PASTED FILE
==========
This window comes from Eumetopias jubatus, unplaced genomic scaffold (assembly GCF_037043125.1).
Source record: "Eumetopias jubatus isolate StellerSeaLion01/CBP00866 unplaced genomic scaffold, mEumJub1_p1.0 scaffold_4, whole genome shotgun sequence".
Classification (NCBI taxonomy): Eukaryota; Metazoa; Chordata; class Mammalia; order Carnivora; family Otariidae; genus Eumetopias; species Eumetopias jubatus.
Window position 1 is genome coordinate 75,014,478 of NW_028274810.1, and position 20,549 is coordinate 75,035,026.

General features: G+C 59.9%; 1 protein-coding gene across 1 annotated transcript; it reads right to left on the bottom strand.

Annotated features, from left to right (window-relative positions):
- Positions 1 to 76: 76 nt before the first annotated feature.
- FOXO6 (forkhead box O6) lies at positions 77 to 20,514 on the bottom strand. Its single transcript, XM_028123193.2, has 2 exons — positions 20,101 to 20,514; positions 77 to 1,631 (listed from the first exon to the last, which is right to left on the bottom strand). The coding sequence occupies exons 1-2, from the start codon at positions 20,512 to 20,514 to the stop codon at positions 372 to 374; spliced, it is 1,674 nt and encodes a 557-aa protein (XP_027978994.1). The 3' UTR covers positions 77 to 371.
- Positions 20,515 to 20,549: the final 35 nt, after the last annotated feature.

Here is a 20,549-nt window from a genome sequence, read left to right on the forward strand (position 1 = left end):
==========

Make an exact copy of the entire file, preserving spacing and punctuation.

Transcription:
This window comes from Eumetopias jubatus, unplaced genomic scaffold (assembly GCF_037043125.1).
Source record: "Eumetopias jubatus isolate StellerSeaLion01/CBP00866 unplaced genomic scaffold, mEumJub1_p1.0 scaffold_4, whole genome shotgun sequence".
Classification (NCBI taxonomy): Eukaryota; Metazoa; Chordata; class Mammalia; order Carnivora; family Otariidae; genus Eumetopias; species Eumetopias jubatus.
Window position 1 is genome coordinate 75,014,478 of NW_028274810.1, and position 20,549 is coordinate 75,035,026.

General features: G+C 59.9%; 1 protein-coding gene across 1 annotated transcript; it reads right to left on the bottom strand.

Annotated features, from left to right (window-relative positions):
- Positions 1 to 76: 76 nt before the first annotated feature.
- FOXO6 (forkhead box O6) lies at positions 77 to 20,514 on the bottom strand. Its single transcript, XM_028123193.2, has 2 exons — positions 20,101 to 20,514; positions 77 to 1,631 (listed from the first exon to the last, which is right to left on the bottom strand). The coding sequence occupies exons 1-2, from the start codon at positions 20,512 to 20,514 to the stop codon at positions 372 to 374; spliced, it is 1,674 nt and encodes a 557-aa protein (XP_027978994.1). The 3' UTR covers positions 77 to 371.
- Positions 20,515 to 20,549: the final 35 nt, after the last annotated feature.

Here is a 20,549-nt window from a genome sequence, read left to right on the forward strand (position 1 = left end):